Donald Trump has vowed to cut ties with the UK’s ambassador to Washington after leaked memos showed the British diplomat branded the US president’s administration as “inept” and “uniquely dysfunctional”.
Leaked extracts from diplomatic telegrams were published by the Mail on Sunday, and chronicled Sir Kim Darroch’s criticisms of the White House.
Theresa May says she has “full faith” in the ambassador, and has ordered a cross-government leak investigation.
Despite the best efforts of the British government, the diplomatic fallout intensified on Monday, with Trump taking to Twitter to launch an extraordinary attack on the outgoing Prime Minister and Darroch.
He said: “I have been very critical about the way the U.K. and Prime Minister Theresa May handled Brexit.
“What a mess she and her representatives have created.
“I told her how it should be done, but she decided to go another way.
“I do not know the Ambassador, but he is not liked or well thought of within the U.S. We will no longer deal with him.
“The good news for the wonderful United Kingdom is that they will soon have a new Prime Minister.
“While I thoroughly enjoyed the magnificent State Visit last month, it was the Queen who I was most impressed with!”
Trump infamously told May she should threaten to sue the EU if Brussels were unwilling to meet her demands in the Brexit negotiations – advice she declined to act upon.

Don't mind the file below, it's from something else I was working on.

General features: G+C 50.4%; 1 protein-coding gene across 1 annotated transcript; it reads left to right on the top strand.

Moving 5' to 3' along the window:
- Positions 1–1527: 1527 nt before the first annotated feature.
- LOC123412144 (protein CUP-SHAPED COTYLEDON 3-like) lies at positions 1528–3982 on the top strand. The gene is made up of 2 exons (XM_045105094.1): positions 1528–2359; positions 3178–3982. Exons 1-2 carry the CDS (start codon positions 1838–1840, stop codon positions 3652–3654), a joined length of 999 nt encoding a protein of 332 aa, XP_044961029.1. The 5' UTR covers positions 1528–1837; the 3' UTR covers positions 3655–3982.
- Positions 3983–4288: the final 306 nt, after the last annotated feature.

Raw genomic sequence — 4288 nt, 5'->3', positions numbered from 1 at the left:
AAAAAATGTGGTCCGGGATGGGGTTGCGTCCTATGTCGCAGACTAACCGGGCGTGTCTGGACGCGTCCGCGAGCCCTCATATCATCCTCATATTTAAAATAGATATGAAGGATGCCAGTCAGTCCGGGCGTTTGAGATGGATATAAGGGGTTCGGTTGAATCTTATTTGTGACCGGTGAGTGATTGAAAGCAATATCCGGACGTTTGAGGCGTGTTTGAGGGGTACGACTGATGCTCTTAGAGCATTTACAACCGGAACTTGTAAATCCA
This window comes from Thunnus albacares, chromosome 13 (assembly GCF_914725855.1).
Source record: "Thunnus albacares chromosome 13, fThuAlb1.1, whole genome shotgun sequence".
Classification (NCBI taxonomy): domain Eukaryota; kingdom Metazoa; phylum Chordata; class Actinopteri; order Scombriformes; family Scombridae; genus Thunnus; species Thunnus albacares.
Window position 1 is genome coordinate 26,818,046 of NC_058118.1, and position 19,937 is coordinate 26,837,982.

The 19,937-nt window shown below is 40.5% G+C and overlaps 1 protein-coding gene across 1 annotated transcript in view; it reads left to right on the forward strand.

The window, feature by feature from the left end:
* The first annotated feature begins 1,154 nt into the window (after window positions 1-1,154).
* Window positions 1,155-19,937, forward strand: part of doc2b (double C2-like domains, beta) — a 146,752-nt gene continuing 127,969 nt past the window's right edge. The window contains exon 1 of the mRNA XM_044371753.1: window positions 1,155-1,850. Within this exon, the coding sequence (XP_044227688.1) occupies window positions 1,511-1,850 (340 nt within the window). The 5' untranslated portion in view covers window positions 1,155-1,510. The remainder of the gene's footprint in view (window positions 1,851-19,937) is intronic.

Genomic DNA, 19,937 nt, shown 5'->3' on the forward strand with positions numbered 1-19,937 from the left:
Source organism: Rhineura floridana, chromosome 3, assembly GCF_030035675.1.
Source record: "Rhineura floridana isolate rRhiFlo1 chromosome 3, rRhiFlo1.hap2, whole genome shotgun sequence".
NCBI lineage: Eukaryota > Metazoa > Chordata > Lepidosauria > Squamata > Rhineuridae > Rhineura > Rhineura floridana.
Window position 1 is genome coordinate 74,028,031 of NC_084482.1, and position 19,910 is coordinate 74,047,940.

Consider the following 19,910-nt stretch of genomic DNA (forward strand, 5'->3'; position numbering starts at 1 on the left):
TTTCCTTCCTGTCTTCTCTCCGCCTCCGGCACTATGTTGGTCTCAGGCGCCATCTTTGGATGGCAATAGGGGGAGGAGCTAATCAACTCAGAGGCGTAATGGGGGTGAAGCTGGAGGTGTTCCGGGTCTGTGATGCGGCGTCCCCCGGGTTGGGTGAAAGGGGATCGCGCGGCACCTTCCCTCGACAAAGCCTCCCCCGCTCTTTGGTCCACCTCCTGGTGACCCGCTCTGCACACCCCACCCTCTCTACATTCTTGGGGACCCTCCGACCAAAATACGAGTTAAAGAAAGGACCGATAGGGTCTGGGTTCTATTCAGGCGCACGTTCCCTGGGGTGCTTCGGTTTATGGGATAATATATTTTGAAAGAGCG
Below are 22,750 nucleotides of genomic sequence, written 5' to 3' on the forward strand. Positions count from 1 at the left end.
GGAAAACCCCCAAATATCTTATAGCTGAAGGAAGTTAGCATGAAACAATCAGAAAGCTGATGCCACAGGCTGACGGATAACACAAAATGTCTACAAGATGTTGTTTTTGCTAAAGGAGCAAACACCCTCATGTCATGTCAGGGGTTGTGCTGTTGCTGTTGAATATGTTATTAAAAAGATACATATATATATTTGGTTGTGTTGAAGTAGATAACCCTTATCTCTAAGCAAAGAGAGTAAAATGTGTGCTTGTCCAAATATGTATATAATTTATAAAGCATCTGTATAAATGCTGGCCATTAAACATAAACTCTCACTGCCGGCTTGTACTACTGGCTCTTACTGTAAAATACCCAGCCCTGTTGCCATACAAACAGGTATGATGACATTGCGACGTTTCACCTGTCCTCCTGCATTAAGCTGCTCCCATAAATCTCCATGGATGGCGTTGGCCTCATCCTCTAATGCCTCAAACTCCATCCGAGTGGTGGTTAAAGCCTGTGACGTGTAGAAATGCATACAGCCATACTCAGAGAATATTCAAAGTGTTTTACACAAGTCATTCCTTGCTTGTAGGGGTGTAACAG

Downing Street is resisting calls to bring in the police to investigate the leaking of the sensitive memos, instead opting for a civil service led inquiry.
Senior Conservative MP Tom Tugendhat, chair of parliament’s foreign affairs select committee, was not satisfied with that move, and in an urgent question in the Commons called for more serious action to be taken.
He said: “I have today written to the commissioner of the Metropolitan Police to ask that a criminal investigation also be opened into the leak.
“I have asked her for reassurance that all necessary resources will be made available to ensure that the source of this leak is determined as a priority.”
Foreign office minister Sir Alan Duncan defended the decision to carry out a civil service led inquiry, but added: “If evidence of criminality is found, then yes, the police could be involved.”
The leaks covered diplomatic telegrams and memos dating from 2017 to as recently as last month.
The notes would have been sent to civil servants and politicians in the UK.
Labour’s shadow foreign secretary Emily Thornberry claimed that Darroch had been “betrayed” by whoever leaked the memos.
“He has been hung out to dry even though his only crime was to tell the truth,” she said, adding: “He told the truth about Donald Trump, and that was because it was his job.”
The leak of the diplomatic memos comes just weeks after the concerns of civil servants about Labour leader Jeremy Corbyn’s health were made public, and two months after Gavin Williamson was sacked as defence secretary after he was blamed for leaking from a National Security Council meeting.
Reflecting on this incidents, Tugendhat said: “I fear that we are developing a culture of leaks and that will be extremely detrimental to the UK. They damage our reputation, impact on our ability to function effectively and undermine our relationships with our allies.”
The embarrassment of the leaks from Darroch’s memos comes at a critical time for the UK’s diplomatic service – which is engaged in a war of words with China over the actions of anti-Beijing protestors in the former UK colony of Hong Kong, as well as the ongoing Brexit uncertainty.